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Peter Brimelow

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Sept. 26, 2003, 12:59 a.m. EDT

Can Can time?

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By Peter Brimelow, CBS.MarketWatch.com

NEW YORK (CBS.MW) -- Can Canada? It may be that time again.

The long-held popular wisdom was that Canadian markets would outperform the U.S. in periods of commodity price inflation.

Inflation? Something that happened back in the 1970s, when dinosaurs ruled the earth.

Recently, I was struck that two energy and gold-oriented letters, John Myers' Outstanding Investments and Chris Temple's National Investor, both went out of their way to defend their current interest in Canada (see Sept. 22 column).

A number of readers wrote me to confirm that Canada exists (this happened if you write about Canada in U.S. publications). They included Bill Powers of Canadian Energy Viewpoint http://www.canadianenergyviewpoint.com/ -- a new Chicago-based letter, arguably a sign of increasing interest in the Great White North.

Certainly Powers' argument is, well, powerful: "The investment thesis behind the Canadian Energy Viewpoint is a simple one: Investment in Canadian oil and gas firms is the best way to profit from a falling U.S. dollar and rising energy prices."

I asked Mark Hulbert to scan the Hulbert Financial Digest database to see what stocks, traded on Canadian exchanges, were currently recommended by letters that had outperformed the market over the last five years.

Powers' Canadian Energy Viewpoint hasn't been around long enough -- just 13 months.

But, intriguingly, there were five letters currently recommending Canadian exchange traded stocks that had beaten the market over five years: Investment Reporter, The Dines Letter, The International Harry Schultz Letter, Global Investing and Successful Investing.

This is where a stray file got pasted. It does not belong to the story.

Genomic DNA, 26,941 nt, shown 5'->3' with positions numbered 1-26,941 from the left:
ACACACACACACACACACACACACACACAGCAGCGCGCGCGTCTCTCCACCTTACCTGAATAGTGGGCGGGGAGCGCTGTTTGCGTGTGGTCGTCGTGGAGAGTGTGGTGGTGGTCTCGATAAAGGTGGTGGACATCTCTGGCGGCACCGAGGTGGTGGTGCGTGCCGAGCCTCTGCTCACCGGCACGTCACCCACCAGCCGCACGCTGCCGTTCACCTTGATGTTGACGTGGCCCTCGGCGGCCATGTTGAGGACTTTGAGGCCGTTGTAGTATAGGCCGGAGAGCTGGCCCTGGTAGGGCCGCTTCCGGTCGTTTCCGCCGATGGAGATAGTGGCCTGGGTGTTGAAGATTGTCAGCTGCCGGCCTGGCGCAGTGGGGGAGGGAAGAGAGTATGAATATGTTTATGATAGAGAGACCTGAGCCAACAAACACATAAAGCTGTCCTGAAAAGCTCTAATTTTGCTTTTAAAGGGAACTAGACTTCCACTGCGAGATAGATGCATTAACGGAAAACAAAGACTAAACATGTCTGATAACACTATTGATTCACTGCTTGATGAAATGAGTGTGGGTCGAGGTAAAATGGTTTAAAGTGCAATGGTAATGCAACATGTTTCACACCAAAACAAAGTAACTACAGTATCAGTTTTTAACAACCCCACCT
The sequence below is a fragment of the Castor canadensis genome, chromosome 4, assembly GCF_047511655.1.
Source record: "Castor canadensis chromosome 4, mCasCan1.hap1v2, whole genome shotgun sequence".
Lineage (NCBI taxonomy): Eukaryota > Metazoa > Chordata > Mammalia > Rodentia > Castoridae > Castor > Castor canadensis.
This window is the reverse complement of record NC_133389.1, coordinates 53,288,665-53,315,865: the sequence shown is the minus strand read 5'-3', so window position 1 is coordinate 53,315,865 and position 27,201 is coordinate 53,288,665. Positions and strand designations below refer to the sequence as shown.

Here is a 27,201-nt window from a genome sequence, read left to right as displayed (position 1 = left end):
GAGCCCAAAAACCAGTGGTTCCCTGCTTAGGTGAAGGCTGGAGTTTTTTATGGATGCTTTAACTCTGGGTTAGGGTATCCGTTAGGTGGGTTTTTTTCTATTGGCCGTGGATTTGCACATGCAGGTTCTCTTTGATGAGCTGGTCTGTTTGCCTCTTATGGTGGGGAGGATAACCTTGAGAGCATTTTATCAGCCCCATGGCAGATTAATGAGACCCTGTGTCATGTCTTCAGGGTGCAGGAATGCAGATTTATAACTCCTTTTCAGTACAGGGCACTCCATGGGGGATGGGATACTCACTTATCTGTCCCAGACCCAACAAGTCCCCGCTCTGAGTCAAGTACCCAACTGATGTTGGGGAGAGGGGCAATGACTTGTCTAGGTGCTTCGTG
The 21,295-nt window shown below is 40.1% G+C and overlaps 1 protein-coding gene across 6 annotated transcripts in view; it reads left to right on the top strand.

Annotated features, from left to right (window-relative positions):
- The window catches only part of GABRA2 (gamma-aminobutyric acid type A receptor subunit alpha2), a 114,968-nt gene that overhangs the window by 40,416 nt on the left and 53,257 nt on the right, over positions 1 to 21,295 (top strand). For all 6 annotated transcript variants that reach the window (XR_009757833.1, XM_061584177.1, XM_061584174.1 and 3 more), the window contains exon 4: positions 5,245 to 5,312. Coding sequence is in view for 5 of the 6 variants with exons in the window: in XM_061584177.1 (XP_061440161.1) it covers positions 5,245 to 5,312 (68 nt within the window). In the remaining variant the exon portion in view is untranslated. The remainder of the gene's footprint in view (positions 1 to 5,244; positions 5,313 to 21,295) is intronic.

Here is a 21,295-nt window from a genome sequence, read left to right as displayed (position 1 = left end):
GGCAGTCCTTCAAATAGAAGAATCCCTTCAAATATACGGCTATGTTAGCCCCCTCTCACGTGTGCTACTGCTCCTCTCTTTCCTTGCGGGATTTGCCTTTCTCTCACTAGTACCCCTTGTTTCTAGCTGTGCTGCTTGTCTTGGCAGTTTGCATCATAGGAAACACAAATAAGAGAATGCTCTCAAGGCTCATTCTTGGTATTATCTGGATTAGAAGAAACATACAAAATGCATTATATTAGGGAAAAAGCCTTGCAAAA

Of these, Dines, Schultz and Global Investing have had checkered records over the long term, by HFD's count. Their success in recent years suggests that their sector is coming into vogue.

Investment Reporter, however, has done well over the short and the long term.

For many years, Investment Reporter was edited by Patrick McKeough. He's now running Successful Investing, which has outperformed the market over the two years he's been there.

Mark and I include it in this market-beating group because it's always a methodological problem how to credit a record when editors move -- and because McKeough, who's been in the business since the rip-roaring days of the 1960s Canadian mining market, has quietly emerged as one of the top investment letter editors on the continent. McKeough's a fundamentalist, following Ben Graham-type techniques of price in relation to working capital etc., adapted to Canadian conditions because (he once told me) the extremes of undervaluation and overvaluation are rarely seen in that cool climate.

McKeough has said that he rarely times the market. But his most recent issue contains this comment:

"The Labor Day indicator contends that if the market rises on the day after Labor Day, then it will make further gains by the end of the year. Confirmation of this occurs when the market ends the week after Labor Day up. The outlook is positive in Canada on both counts.

"On Aug. 29, the S&P/TSX Composite index closed at 7,510.32. On Sept. 2 (the first day after Labor Day), the index closed at 7,566.86. This rise suggests the index will gain further by New Year's Eve. The index also ended the week after Labor Day up at 7,612.50. This reinforces the first part of the Labor Day indicator. "

I've never heard of the Labor Day indicator, but if has McKeough says he has, I'll listen.

Only one Canadian exchange-traded stock is currently recommended by three of our market-beating letters: Teck Cominco Ltd. . The rest are recommended by two of the market-beaters:

Editor's note: The most recent edition of the Hulbert Financial Digest is now available by either e-mail or regular mail. Highlights this month include:

  • Does time heal all wounds? The HFD revisits the '87 crash.

  • The least- and most-popular stocks and mutual funds among investment letters.

  • Profiles of The Buyback Letter, Investors Intelligence, Medical Technology Stock Letter and Value Line Convertibles Survey

For more information or to subscribe to the Hulbert Financial Digest,click here.

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